Once you reach the idyllic island, board the Cherry Train, an open-air trolley for a two-hour narrated tour of art, history and folklore attractions like the Art & Nature Center, Schoolhouse Beach, the Farm Museum, the Fragrant Isle Lavender Farm & Shop and Stavkirke, a church built to resemble a Viking ship. You also can join the Bitters Club at Nelsen’s Hall Bitter’s Pub and Restaurant.

From Washington Island, take a non-cargo ferry to Rock Island, a state park where you can hike and tour the restored Pottawatomie Lighthouse and stone buildings built by a wealthy inventor who once owned the primitive island that doesn’t allow cars.

Book a cozy room

In Door County, bunking options lean toward family-owned B&Bs, cottages, cabins, home rentals, vintage motels, luxury resorts and unique hotel stays rather than chain accommodations.

In Ephraim, for example, is Eagle Harbor Inn, one of the first B&Bs in the area that is open year-round and sits on five forested acres across from the bay. The romantic property has nine inn rooms named after historic women innkeepers of Ephraim, and six elegant whirlpool suites with resort amenities, as well as a fitness center, indoor pool/sauna, and a small breakfast area and shop that sells signature homemade cherry granola and custom soaps, shampoos and body lotions.

Savor a fish boil

Sample the local catch of the day by attending one of the many outdoor fish boils, which are part entertainment, part eating. A traditional Door County fish boil features freshly caught Lake Michigan whitefish caught by local fishermen and cooked outside over an open fire, just as it was 100 years ago by the Scandinavian settlers of the peninsula.

At Rowley’s Bay Restaurant, for example, a master storyteller spins the history of the bay as guests wait for the boil over of fish, onions and potatoes from a hot cauldron, which signals dinner is ready at this vintage lakefront resort.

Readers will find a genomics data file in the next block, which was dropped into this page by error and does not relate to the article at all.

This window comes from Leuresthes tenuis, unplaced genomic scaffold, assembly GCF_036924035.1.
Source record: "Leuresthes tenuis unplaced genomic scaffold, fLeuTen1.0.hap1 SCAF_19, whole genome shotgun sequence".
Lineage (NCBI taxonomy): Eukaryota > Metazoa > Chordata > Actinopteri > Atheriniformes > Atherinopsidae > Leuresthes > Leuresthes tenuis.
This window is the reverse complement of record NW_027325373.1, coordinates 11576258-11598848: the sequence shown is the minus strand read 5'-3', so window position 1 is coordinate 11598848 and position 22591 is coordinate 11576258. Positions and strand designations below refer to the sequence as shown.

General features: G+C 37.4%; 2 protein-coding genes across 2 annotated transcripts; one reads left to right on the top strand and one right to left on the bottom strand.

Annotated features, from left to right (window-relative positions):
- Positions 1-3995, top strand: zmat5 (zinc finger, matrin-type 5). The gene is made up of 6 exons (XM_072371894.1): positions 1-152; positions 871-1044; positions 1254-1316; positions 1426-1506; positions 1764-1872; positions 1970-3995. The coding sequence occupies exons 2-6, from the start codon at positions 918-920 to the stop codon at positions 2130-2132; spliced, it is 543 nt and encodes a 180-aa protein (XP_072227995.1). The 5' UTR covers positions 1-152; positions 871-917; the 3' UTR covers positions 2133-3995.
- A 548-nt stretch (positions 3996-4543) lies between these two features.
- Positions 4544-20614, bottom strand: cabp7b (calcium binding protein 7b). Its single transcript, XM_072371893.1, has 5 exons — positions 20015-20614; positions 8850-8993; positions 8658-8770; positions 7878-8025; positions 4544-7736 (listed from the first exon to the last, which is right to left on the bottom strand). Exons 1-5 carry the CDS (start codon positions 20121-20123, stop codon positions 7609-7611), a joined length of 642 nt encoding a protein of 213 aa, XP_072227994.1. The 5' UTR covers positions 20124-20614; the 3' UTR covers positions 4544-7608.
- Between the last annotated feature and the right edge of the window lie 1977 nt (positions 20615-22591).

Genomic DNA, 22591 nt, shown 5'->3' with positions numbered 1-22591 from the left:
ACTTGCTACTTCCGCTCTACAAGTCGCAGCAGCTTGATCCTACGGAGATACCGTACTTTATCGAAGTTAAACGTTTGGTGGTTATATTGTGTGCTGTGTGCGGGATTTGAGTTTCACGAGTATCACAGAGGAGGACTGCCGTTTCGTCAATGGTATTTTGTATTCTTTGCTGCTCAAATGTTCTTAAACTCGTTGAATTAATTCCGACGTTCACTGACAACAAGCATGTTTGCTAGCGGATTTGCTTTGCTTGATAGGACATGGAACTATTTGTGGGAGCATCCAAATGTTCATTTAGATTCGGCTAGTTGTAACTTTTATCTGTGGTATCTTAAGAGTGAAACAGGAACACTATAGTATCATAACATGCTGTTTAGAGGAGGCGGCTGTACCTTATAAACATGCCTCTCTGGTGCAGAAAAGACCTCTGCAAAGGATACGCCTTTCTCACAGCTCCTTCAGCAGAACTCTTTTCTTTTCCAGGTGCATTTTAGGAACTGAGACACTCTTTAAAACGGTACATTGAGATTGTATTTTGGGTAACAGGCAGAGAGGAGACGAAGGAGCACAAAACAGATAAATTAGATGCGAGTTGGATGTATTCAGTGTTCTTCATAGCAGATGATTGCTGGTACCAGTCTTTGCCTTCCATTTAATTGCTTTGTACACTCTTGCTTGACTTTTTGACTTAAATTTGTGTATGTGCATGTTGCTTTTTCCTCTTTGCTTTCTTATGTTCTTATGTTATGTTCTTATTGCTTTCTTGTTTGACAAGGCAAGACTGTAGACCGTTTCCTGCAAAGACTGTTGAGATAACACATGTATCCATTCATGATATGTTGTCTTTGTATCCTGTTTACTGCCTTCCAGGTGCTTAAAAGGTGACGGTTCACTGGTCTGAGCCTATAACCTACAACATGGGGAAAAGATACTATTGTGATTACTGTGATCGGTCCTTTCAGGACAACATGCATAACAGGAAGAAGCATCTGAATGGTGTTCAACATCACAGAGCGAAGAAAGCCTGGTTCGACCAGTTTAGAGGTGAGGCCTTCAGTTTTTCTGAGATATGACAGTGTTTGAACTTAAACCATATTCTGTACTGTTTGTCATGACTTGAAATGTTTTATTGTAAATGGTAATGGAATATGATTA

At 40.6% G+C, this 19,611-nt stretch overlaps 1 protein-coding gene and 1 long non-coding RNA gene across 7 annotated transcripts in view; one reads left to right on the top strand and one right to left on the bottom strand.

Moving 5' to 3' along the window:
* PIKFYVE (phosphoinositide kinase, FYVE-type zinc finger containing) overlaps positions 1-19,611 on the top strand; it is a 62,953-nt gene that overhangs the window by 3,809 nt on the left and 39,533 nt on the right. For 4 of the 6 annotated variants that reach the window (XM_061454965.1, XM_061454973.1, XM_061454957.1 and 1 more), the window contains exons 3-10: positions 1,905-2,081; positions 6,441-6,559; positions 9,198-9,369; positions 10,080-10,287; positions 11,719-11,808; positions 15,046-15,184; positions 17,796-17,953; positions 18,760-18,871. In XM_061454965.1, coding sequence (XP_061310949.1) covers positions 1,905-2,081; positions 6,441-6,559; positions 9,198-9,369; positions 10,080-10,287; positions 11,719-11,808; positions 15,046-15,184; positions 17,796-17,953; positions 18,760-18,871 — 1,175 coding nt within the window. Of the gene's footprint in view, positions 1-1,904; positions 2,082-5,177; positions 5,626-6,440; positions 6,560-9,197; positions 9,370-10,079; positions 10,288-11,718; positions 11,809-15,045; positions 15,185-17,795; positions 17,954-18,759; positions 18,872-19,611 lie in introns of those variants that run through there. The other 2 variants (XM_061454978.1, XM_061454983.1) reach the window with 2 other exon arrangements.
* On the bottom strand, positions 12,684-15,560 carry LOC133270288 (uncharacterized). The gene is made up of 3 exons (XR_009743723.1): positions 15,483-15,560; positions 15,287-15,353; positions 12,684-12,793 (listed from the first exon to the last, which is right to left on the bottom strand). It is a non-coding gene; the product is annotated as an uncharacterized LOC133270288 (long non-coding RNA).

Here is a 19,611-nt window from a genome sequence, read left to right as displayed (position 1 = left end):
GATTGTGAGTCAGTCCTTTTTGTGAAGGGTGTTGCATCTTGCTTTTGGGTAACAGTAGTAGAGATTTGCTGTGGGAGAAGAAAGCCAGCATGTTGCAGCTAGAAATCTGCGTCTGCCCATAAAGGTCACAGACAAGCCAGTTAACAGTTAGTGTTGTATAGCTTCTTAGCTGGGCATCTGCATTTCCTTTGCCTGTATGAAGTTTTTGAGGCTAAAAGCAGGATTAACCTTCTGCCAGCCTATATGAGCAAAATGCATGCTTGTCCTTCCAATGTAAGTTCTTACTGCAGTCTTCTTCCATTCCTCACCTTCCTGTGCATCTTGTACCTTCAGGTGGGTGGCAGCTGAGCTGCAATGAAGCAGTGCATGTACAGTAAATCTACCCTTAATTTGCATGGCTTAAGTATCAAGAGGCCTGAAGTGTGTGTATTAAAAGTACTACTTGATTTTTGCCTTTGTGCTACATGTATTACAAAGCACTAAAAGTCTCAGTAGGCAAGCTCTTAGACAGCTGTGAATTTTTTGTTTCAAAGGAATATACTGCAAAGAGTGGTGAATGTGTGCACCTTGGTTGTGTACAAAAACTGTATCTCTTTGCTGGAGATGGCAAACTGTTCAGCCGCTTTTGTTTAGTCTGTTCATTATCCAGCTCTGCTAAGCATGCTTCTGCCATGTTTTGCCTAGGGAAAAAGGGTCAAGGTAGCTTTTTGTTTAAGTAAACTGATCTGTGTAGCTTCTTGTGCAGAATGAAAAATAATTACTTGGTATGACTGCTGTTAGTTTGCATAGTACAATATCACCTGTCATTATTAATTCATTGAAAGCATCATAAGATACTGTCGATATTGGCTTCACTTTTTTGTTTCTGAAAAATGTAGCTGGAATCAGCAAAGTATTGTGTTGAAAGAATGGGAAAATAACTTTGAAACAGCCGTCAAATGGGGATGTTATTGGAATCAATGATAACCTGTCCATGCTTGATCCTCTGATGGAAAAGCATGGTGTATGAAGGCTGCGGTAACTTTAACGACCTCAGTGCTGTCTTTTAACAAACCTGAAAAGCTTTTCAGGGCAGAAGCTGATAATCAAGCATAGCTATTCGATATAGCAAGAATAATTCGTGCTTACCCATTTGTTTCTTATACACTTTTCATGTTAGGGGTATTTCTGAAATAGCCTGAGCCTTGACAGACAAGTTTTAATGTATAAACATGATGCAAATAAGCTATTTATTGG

DoorCounty6Climb to the top

…of a historic lighthouse, that is. Door County and its five islands are home to 11 lighthouses, beacons of protection for those traversing the sometimes rough waters of Lake Michigan.

For a spectacular bird’s-eye lake view, climb 93 steps on a narrow spiral staircase to the gallery deck of the Cana Island Lighthouse, one of the most popular lighthouses in Door County and one of the few in the United States whose original lens is still functioning as an active navigational aid.

Winner of the 2014 Trip Advisor Certificate of Excellence, the white lighthouse built in 1869 is part of an 8.7-acre island, located four miles northeast of Baileys Harbor, halfway between North Bay and Moonlight Bay. The grounds include the 89-foot-tall light tower, the original home of the lighthouse keeper and his family, and the oil house where fuel for the light was stored.

For additional lessons in lighthouse lore, exhibits and other nautical history accounts of the area, visit the Door County Maritime Museum in Sturgeon Bay.

Soak up the arts

Don’t let the rural, bucolic landscape of Door County fool you—art and culture is a natural part of the peninsula’s fiber. You can see pottery, sculpture, paintings and other works from renowned artists displayed in galleries, and renovated historic barns and farmhouses, as well as year-round festivals, and arts and craft shows that showcase creative regional flair.

Plus, Door County is a hotbed of entertainment with several indoor/outdoor playhouses and venues that offer professional concerts and theatrical performances, including Birch Creek Music Performance Center, Northern Sky Theater, Peninsula Players Theatre and Trueblood Performing Arts Center. In addition, the Midsummer’s Music Festival hosts 33 classical music concerts in art galleries, churches and private homes from June through September.

Photos: Door County Visitor Bureau